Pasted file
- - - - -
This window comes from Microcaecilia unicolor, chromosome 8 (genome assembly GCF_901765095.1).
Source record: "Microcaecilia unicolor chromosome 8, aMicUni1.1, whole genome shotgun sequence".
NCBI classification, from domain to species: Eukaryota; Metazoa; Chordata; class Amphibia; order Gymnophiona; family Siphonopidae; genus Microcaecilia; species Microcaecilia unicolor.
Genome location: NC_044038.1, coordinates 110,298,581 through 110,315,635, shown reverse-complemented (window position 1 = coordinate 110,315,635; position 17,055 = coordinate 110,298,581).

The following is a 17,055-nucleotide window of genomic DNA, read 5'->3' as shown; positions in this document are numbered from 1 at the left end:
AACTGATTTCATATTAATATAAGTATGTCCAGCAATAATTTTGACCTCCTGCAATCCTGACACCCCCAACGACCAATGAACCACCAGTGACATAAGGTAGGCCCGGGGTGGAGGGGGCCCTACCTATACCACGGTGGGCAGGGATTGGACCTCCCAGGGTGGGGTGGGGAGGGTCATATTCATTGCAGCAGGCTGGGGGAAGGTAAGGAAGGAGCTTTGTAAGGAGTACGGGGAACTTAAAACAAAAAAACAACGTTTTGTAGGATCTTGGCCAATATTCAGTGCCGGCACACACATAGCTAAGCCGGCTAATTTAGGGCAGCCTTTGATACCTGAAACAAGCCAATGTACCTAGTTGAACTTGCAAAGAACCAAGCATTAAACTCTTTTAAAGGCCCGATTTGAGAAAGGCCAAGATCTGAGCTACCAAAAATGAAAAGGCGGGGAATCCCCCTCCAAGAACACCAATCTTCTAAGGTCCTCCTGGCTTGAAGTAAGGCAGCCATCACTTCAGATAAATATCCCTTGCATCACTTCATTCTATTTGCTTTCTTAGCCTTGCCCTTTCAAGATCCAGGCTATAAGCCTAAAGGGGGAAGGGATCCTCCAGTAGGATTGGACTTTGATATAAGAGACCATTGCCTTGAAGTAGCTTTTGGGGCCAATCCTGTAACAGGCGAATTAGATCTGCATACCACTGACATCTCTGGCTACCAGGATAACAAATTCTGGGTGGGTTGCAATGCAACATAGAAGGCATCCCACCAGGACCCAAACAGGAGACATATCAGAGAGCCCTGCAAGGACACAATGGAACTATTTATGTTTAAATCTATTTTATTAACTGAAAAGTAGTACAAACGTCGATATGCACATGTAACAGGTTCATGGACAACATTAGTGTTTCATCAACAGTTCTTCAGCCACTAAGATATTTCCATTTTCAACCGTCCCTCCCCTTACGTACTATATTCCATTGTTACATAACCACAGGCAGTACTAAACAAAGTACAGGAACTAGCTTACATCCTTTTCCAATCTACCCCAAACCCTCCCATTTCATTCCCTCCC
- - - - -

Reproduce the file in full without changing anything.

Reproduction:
This window comes from Microcaecilia unicolor, chromosome 8 (genome assembly GCF_901765095.1).
Source record: "Microcaecilia unicolor chromosome 8, aMicUni1.1, whole genome shotgun sequence".
NCBI classification, from domain to species: Eukaryota; Metazoa; Chordata; class Amphibia; order Gymnophiona; family Siphonopidae; genus Microcaecilia; species Microcaecilia unicolor.
Genome location: NC_044038.1, coordinates 110,298,581 through 110,315,635, shown reverse-complemented (window position 1 = coordinate 110,315,635; position 17,055 = coordinate 110,298,581).

The following is a 17,055-nucleotide window of genomic DNA, read 5'->3' as shown; positions in this document are numbered from 1 at the left end:
AACTGATTTCATATTAATATAAGTATGTCCAGCAATAATTTTGACCTCCTGCAATCCTGACACCCCCAACGACCAATGAACCACCAGTGACATAAGGTAGGCCCGGGGTGGAGGGGGCCCTACCTATACCACGGTGGGCAGGGATTGGACCTCCCAGGGTGGGGTGGGGAGGGTCATATTCATTGCAGCAGGCTGGGGGAAGGTAAGGAAGGAGCTTTGTAAGGAGTACGGGGAACTTAAAACAAAAAAACAACGTTTTGTAGGATCTTGGCCAATATTCAGTGCCGGCACACACATAGCTAAGCCGGCTAATTTAGGGCAGCCTTTGATACCTGAAACAAGCCAATGTACCTAGTTGAACTTGCAAAGAACCAAGCATTAAACTCTTTTAAAGGCCCGATTTGAGAAAGGCCAAGATCTGAGCTACCAAAAATGAAAAGGCGGGGAATCCCCCTCCAAGAACACCAATCTTCTAAGGTCCTCCTGGCTTGAAGTAAGGCAGCCATCACTTCAGATAAATATCCCTTGCATCACTTCATTCTATTTGCTTTCTTAGCCTTGCCCTTTCAAGATCCAGGCTATAAGCCTAAAGGGGGAAGGGATCCTCCAGTAGGATTGGACTTTGATATAAGAGACCATTGCCTTGAAGTAGCTTTTGGGGCCAATCCTGTAACAGGCGAATTAGATCTGCATACCACTGACATCTCTGGCTACCAGGATAACAAATTCTGGGTGGGTTGCAATGCAACATAGAAGGCATCCCACCAGGACCCAAACAGGAGACATATCAGAGAGCCCTGCAAGGACACAATGGAACTATTTATGTTTAAATCTATTTTATTAACTGAAAAGTAGTACAAACGTCGATATGCACATGTAACAGGTTCATGGACAACATTAGTGTTTCATCAACAGTTCTTCAGCCACTAAGATATTTCCATTTTCAACCGTCCCTCCCCTTACGTACTATATTCCATTGTTACATAACCACAGGCAGTACTAAACAAAGTACAGGAACTAGCTTACATCCTTTTCCAATCTACCCCAAACCCTCCCATTTCATTCCCTCCC